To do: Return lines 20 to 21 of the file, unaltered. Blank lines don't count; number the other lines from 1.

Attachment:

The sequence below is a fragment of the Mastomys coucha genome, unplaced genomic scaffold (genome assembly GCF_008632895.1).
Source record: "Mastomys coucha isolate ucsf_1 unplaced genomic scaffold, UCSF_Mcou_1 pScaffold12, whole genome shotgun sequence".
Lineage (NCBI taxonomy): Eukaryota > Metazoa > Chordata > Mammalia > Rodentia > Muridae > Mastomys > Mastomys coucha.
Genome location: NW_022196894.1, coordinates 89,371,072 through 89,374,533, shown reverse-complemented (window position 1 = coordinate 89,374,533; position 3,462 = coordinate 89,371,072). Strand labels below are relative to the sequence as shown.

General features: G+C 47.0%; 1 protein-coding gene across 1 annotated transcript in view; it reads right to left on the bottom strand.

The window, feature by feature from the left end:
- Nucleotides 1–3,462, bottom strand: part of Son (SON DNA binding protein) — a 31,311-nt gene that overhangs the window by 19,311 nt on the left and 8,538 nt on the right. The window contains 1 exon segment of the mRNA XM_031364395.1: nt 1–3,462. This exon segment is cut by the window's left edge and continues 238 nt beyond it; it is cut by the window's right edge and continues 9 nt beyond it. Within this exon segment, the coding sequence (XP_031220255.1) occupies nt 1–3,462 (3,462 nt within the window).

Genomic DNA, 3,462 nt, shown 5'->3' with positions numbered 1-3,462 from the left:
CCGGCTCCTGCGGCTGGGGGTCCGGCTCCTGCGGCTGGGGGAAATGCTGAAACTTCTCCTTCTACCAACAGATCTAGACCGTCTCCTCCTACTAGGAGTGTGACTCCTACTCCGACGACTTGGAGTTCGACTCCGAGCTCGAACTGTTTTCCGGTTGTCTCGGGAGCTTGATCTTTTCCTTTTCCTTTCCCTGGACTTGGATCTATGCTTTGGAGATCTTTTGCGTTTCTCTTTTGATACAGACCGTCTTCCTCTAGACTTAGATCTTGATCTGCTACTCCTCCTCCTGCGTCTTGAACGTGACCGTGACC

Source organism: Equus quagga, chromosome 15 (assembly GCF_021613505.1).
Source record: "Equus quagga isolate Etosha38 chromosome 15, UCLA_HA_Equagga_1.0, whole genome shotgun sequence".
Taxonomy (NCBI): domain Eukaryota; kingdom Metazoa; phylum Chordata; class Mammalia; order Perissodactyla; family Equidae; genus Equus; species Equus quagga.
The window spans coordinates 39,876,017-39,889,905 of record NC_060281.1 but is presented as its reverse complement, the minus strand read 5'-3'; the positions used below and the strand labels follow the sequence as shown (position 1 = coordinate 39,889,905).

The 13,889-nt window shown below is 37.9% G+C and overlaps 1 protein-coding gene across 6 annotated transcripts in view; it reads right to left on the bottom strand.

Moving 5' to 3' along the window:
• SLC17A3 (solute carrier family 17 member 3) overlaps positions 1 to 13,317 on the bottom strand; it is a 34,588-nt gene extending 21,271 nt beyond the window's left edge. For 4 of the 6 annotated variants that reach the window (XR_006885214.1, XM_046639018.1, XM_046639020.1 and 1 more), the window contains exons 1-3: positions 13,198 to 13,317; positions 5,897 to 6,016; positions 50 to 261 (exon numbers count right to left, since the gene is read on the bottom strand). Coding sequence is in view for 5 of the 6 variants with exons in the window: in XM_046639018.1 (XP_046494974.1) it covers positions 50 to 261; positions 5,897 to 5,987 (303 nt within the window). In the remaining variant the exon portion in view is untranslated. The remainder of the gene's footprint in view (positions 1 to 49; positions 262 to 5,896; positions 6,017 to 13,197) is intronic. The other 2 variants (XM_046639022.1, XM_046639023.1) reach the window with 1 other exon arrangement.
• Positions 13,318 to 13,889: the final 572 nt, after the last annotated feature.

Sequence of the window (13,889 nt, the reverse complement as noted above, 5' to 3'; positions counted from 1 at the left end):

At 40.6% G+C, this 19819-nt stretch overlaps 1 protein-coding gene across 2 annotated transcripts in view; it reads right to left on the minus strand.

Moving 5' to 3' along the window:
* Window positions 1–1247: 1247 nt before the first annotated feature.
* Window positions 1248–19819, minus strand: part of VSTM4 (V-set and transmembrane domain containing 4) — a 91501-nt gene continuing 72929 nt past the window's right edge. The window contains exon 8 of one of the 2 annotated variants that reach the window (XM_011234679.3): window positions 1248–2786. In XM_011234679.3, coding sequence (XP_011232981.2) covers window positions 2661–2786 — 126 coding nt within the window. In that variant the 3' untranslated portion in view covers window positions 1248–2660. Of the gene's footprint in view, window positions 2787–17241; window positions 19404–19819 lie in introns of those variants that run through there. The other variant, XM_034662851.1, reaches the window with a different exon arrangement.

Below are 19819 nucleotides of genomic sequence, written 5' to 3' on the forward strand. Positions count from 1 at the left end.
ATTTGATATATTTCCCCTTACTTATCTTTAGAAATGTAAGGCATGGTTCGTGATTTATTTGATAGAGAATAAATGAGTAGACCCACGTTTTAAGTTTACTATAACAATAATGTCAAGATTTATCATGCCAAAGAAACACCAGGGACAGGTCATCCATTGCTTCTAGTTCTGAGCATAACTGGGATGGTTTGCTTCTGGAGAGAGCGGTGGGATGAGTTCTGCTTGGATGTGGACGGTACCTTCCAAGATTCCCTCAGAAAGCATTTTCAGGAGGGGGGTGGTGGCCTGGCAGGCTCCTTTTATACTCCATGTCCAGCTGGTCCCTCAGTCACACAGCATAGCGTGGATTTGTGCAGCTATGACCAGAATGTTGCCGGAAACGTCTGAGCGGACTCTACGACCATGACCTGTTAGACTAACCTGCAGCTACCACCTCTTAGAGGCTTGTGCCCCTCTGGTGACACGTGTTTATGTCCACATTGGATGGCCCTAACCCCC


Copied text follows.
Moving 5' to 3' along the window:
* Window positions 1–1247: 1247 nt before the first annotated feature.